Aviation of WWII
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Posted by: Eugenius  Mark & Quote Posted on: Aug 14th, 2014 at 10:19pm
Aviation Museum of Central Finland in Tikkakoski.

Aviation Museum in Tikkakoski

Swastika and the Roundel

The swastika is an ancient ornament, found in various places of Europe and Asia, and it has also been discovered in Africa and America. In the continental Europe it was known as early as the New Stone Age, and in Finland in the New Iron Age (about 500 ВС) or even earlier. The swastika has symbolized the sun wheel, the source of life, for example. It has also signified Thor's hammer and has been a provider of happiness and fruitfulness.

It was believed to protect against evil powers too. German antisemites adopted the swastika as their emblem at the end of the 19th century. During the 1920's it became the symbol of the Nazi party and it was designated in the German national flag in 1935.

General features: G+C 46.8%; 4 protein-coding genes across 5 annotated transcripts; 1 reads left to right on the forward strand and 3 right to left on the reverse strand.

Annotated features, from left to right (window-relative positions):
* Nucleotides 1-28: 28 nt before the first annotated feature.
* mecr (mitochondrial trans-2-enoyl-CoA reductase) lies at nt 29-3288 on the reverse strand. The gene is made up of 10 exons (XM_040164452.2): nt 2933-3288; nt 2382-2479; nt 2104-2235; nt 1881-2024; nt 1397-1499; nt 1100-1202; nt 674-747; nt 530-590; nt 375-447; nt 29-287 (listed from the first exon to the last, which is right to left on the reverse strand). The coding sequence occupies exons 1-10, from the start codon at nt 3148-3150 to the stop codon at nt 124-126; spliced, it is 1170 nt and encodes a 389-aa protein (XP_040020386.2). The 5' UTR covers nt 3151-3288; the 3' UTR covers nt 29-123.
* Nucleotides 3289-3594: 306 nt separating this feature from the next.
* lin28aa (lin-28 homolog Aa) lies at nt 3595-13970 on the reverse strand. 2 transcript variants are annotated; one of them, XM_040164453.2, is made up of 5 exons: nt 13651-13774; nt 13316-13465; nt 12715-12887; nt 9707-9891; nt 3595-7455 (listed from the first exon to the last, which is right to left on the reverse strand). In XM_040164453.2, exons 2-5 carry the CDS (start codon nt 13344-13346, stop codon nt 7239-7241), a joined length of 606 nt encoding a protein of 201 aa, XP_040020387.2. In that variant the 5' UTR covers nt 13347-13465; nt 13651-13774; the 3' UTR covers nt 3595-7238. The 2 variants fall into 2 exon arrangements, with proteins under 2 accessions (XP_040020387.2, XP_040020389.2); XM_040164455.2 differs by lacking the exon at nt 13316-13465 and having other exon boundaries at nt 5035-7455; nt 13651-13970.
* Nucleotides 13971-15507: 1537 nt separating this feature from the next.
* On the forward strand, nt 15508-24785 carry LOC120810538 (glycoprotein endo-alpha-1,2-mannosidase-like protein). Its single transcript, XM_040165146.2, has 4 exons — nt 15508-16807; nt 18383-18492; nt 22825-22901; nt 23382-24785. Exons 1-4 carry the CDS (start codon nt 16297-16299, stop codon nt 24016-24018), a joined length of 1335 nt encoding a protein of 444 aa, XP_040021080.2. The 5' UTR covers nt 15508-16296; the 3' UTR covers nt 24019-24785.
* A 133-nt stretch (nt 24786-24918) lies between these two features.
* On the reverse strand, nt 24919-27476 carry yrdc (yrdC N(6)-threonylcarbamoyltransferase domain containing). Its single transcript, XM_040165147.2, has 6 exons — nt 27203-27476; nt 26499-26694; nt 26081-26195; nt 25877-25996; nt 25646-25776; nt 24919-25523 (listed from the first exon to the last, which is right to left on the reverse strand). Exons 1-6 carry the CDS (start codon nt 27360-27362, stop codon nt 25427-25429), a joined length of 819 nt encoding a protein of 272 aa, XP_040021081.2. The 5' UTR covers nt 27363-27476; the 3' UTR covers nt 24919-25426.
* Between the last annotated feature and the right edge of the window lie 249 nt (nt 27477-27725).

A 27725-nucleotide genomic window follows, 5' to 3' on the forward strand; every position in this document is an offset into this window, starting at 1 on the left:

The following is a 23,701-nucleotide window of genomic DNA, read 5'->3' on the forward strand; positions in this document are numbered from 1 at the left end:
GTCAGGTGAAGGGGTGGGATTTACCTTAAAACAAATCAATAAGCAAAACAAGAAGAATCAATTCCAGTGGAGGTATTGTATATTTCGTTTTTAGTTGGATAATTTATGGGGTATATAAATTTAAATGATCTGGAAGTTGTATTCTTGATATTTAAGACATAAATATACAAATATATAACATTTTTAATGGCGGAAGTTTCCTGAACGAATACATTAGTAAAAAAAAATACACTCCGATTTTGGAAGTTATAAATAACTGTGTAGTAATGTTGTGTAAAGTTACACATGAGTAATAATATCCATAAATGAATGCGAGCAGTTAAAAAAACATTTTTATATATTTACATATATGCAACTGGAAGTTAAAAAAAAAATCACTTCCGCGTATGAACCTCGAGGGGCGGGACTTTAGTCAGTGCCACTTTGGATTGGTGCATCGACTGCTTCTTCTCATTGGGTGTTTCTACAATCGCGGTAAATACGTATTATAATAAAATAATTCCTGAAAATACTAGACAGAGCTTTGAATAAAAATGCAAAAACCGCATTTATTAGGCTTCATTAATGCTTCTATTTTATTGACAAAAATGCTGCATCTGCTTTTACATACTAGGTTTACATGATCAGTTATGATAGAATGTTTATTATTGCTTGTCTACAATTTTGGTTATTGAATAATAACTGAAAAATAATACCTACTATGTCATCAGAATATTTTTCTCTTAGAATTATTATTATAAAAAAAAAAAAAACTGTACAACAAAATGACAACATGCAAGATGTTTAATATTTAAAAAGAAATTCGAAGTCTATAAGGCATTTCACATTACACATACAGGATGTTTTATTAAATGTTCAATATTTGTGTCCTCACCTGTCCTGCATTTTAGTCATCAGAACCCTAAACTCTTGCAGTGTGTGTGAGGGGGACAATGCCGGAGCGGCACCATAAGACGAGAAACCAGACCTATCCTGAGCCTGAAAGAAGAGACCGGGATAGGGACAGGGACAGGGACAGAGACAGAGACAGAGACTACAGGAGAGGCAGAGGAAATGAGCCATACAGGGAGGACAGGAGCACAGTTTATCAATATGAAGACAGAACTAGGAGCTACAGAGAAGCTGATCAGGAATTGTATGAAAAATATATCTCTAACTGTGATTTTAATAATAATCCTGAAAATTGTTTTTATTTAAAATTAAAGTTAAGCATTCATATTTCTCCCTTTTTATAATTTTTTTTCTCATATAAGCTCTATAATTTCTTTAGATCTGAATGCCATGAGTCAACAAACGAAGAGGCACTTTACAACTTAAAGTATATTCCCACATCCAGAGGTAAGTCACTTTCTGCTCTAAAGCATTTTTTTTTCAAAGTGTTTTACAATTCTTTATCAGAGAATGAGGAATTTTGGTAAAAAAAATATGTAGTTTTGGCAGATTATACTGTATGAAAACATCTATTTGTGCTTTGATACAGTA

The insignia of the Finnish Air Force, the blue swastika, was brought to Finland by Swedish explorer Count Eric von Rosen who used a swastika as his personal lucky emblem - even his utility articles were all marked with it. Von Rosen donated to Finnish Air Force the first aircraft. It was flown from Umea, Sweden, to Vaasa on 6th March 1918. This Thulin D had blue swastikas painted on its wings and the blue swastika became the Air Force insignia in March 1918. The swastika was used until 1st April 1945 when it was replaced with the current roundel, also an old Finnish military emblem.